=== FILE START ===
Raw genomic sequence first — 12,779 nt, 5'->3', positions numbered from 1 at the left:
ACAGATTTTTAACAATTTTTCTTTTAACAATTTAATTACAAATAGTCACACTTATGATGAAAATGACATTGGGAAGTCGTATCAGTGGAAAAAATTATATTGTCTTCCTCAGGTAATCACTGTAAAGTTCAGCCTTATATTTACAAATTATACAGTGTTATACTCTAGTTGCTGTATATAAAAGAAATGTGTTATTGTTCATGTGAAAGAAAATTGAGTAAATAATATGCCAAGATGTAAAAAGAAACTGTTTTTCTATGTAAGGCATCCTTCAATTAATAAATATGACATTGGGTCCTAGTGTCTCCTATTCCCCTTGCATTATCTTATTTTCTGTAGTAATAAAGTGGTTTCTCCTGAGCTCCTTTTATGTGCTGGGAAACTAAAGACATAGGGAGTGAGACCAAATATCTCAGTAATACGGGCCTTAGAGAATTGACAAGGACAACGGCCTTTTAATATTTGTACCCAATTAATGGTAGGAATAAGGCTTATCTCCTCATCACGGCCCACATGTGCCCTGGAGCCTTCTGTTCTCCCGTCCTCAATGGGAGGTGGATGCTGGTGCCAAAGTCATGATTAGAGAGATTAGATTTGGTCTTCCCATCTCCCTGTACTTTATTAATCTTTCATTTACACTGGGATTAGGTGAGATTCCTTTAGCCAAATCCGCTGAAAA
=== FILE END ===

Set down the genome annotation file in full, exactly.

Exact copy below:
Raw genomic sequence first — 12,779 nt, 5'->3', positions numbered from 1 at the left:
ACAGATTTTTAACAATTTTTCTTTTAACAATTTAATTACAAATAGTCACACTTATGATGAAAATGACATTGGGAAGTCGTATCAGTGGAAAAAATTATATTGTCTTCCTCAGGTAATCACTGTAAAGTTCAGCCTTATATTTACAAATTATACAGTGTTATACTCTAGTTGCTGTATATAAAAGAAATGTGTTATTGTTCATGTGAAAGAAAATTGAGTAAATAATATGCCAAGATGTAAAAAGAAACTGTTTTTCTATGTAAGGCATCCTTCAATTAATAAATATGACATTGGGTCCTAGTGTCTCCTATTCCCCTTGCATTATCTTATTTTCTGTAGTAATAAAGTGGTTTCTCCTGAGCTCCTTTTATGTGCTGGGAAACTAAAGACATAGGGAGTGAGACCAAATATCTCAGTAATACGGGCCTTAGAGAATTGACAAGGACAACGGCCTTTTAATATTTGTACCCAATTAATGGTAGGAATAAGGCTTATCTCCTCATCACGGCCCACATGTGCCCTGGAGCCTTCTGTTCTCCCGTCCTCAATGGGAGGTGGATGCTGGTGCCAAAGTCATGATTAGAGAGATTAGATTTGGTCTTCCCATCTCCCTGTACTTTATTAATCTTTCATTTACACTGGGATTAGGTGAGATTCCTTTAGCCAAATCCGCTGAAAA